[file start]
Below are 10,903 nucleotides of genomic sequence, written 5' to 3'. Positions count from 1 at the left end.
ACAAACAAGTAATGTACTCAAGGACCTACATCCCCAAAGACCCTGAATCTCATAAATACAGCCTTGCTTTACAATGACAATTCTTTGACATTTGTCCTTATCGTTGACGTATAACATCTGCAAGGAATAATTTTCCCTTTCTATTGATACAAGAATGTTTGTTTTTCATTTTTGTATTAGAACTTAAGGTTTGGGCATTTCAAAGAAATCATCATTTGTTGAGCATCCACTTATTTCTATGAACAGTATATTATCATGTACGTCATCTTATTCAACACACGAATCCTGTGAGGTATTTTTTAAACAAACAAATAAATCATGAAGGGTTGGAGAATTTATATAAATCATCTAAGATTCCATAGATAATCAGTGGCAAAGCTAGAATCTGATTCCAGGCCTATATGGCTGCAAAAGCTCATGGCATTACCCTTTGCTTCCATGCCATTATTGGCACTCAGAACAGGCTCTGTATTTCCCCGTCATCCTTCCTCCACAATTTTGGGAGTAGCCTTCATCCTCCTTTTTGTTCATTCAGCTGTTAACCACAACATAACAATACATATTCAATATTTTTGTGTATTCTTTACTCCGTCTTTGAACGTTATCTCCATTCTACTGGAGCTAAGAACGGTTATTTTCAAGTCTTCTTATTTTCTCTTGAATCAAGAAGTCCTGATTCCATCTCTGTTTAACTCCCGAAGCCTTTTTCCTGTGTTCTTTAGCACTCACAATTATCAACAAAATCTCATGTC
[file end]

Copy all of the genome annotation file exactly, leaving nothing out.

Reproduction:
Below are 10,903 nucleotides of genomic sequence, written 5' to 3'. Positions count from 1 at the left end.
ACAAACAAGTAATGTACTCAAGGACCTACATCCCCAAAGACCCTGAATCTCATAAATACAGCCTTGCTTTACAATGACAATTCTTTGACATTTGTCCTTATCGTTGACGTATAACATCTGCAAGGAATAATTTTCCCTTTCTATTGATACAAGAATGTTTGTTTTTCATTTTTGTATTAGAACTTAAGGTTTGGGCATTTCAAAGAAATCATCATTTGTTGAGCATCCACTTATTTCTATGAACAGTATATTATCATGTACGTCATCTTATTCAACACACGAATCCTGTGAGGTATTTTTTAAACAAACAAATAAATCATGAAGGGTTGGAGAATTTATATAAATCATCTAAGATTCCATAGATAATCAGTGGCAAAGCTAGAATCTGATTCCAGGCCTATATGGCTGCAAAAGCTCATGGCATTACCCTTTGCTTCCATGCCATTATTGGCACTCAGAACAGGCTCTGTATTTCCCCGTCATCCTTCCTCCACAATTTTGGGAGTAGCCTTCATCCTCCTTTTTGTTCATTCAGCTGTTAACCACAACATAACAATACATATTCAATATTTTTGTGTATTCTTTACTCCGTCTTTGAACGTTATCTCCATTCTACTGGAGCTAAGAACGGTTATTTTCAAGTCTTCTTATTTTCTCTTGAATCAAGAAGTCCTGATTCCATCTCTGTTTAACTCCCGAAGCCTTTTTCCTGTGTTCTTTAGCACTCACAATTATCAACAAAATCTCATGTC